Subacute sclerosing panencephalitis (SSPE) is a slowly progressive, but invariably fatal, central nervous system (CNS) complication of measles infection, characterized by subacute to chronic deterioration in cognitive and motor function several years after the primary infection. While the exact pathogenesis of SSPE remains to be determined, it is believed to be due to the interplay of contributions coming from the measles virus (MV), the immune status of the host and existing environment at the time of acute measles infection.
In normal individuals, antigen presentation allows the immune system to respond through inhibition by cytotoxic T lymphocytes. In SSPE, despite the presence of the antigen, the immune system fails. Several studies suggest a functional abnormality of thymus-dependent lymphocytes and deficient cellular immunity. Gerson analyzed the response of four boys with SSPE to intradermal injection of antigens and to the application of skin grafts. All the boys showed either absent or greatly decreased response to both stimuli even with normal lymphocyte count.1
The failure of the immune system to eliminate the virus is due to several contributing factors. Foremost is the accumulation of mutations in the MV envelope with the matrix gene harboring the most mutations. When MV matrix protein expression is reduced, the MV remains viable and persists despite high levels of anti-measles antibody titers in the serum and CSF. In addition, interferon response to the infected neurons is deficient and inadequate in SSPE.2 Hara measured the production of MV-specific T helper 1 (Th1) and T helper 2 (Th2) cytokines by peripheral blood mononuclear cells in response to live measles, mumps or varicella virus. In this study, he observed that there was a decrease in the MV-specific production of interferon , aTh1 cytokine, with intact production of IL-4 and IL-2, which are Th2 cytokines. Moreover, upon stimulation with viral antigens, it was noted that SSPE patients who had a substantial response in interferon production eventually developed better cognitive response later on in the disease.3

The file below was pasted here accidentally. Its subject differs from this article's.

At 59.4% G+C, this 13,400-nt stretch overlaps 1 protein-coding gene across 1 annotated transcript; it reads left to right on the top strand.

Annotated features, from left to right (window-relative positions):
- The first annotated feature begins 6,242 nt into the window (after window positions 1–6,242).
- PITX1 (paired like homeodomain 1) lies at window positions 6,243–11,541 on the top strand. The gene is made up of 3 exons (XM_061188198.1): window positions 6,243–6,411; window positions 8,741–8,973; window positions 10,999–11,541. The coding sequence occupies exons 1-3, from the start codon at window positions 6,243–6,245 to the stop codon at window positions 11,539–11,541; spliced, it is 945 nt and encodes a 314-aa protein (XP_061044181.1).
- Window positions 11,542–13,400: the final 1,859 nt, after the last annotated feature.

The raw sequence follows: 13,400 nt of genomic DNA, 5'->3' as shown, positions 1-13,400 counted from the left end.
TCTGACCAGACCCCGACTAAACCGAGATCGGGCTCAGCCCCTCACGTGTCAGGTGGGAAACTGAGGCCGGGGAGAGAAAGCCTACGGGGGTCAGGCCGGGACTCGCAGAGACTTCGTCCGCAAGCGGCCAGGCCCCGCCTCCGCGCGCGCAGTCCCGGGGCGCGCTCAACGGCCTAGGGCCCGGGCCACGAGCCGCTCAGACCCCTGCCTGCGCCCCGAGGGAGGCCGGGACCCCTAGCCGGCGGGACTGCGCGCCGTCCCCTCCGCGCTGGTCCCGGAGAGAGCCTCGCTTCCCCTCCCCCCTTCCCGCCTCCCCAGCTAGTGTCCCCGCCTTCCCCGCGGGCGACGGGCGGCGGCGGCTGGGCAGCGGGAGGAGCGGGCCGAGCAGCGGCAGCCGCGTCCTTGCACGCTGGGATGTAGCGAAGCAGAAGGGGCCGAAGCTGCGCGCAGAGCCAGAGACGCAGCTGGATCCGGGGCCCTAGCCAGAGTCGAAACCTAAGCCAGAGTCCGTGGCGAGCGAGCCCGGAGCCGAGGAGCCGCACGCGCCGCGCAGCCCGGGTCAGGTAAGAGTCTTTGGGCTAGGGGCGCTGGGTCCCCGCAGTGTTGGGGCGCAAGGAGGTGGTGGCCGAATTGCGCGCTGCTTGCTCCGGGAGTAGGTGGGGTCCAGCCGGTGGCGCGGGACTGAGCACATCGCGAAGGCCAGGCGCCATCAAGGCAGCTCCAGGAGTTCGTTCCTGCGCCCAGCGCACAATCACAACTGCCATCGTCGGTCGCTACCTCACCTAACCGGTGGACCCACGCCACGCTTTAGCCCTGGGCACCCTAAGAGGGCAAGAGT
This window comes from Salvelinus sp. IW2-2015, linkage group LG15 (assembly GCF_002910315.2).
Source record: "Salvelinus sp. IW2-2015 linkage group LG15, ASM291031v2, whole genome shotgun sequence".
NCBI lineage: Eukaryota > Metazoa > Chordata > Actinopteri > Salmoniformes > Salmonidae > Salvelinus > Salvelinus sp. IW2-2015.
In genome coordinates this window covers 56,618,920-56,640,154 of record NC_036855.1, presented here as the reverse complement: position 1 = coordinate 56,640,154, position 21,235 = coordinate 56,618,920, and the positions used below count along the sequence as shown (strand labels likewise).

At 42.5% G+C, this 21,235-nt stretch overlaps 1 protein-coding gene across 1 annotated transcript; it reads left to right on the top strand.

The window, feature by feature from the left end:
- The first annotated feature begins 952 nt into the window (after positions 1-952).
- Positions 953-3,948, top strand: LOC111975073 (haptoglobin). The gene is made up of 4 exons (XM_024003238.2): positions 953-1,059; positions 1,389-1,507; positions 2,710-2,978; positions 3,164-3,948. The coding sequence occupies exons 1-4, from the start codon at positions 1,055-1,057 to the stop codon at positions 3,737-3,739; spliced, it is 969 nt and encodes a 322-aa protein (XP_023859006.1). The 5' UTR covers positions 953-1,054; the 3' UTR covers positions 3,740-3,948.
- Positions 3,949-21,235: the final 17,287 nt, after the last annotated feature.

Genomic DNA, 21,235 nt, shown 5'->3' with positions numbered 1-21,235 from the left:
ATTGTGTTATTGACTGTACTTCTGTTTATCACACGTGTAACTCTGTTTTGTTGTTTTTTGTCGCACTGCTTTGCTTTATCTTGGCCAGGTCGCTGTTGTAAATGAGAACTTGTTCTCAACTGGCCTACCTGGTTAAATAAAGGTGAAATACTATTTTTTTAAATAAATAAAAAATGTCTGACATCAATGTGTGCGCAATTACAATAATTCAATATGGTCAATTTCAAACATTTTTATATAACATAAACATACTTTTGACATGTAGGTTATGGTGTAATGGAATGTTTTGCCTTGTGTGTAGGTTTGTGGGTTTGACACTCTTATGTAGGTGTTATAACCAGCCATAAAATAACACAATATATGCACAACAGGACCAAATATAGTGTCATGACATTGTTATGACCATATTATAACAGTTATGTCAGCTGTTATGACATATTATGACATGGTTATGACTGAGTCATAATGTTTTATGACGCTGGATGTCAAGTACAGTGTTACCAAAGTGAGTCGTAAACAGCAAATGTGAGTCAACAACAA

The exact mechanism of action of intravenous immunoglobulin has been determined to employ various modes of action. Neutralization of pathogenic autoantibodies, inhibition of complement binding and prevention of membranolytic attack complex (MAC) formation, and modulation and blockade of the Fc receptor are among the established modes of action.4 Its role in T-cell mediated immunity, however, has not been clearly delineated, although there has been evidence suggesting that IVIg suppresses the production of pathogenic cytokines.5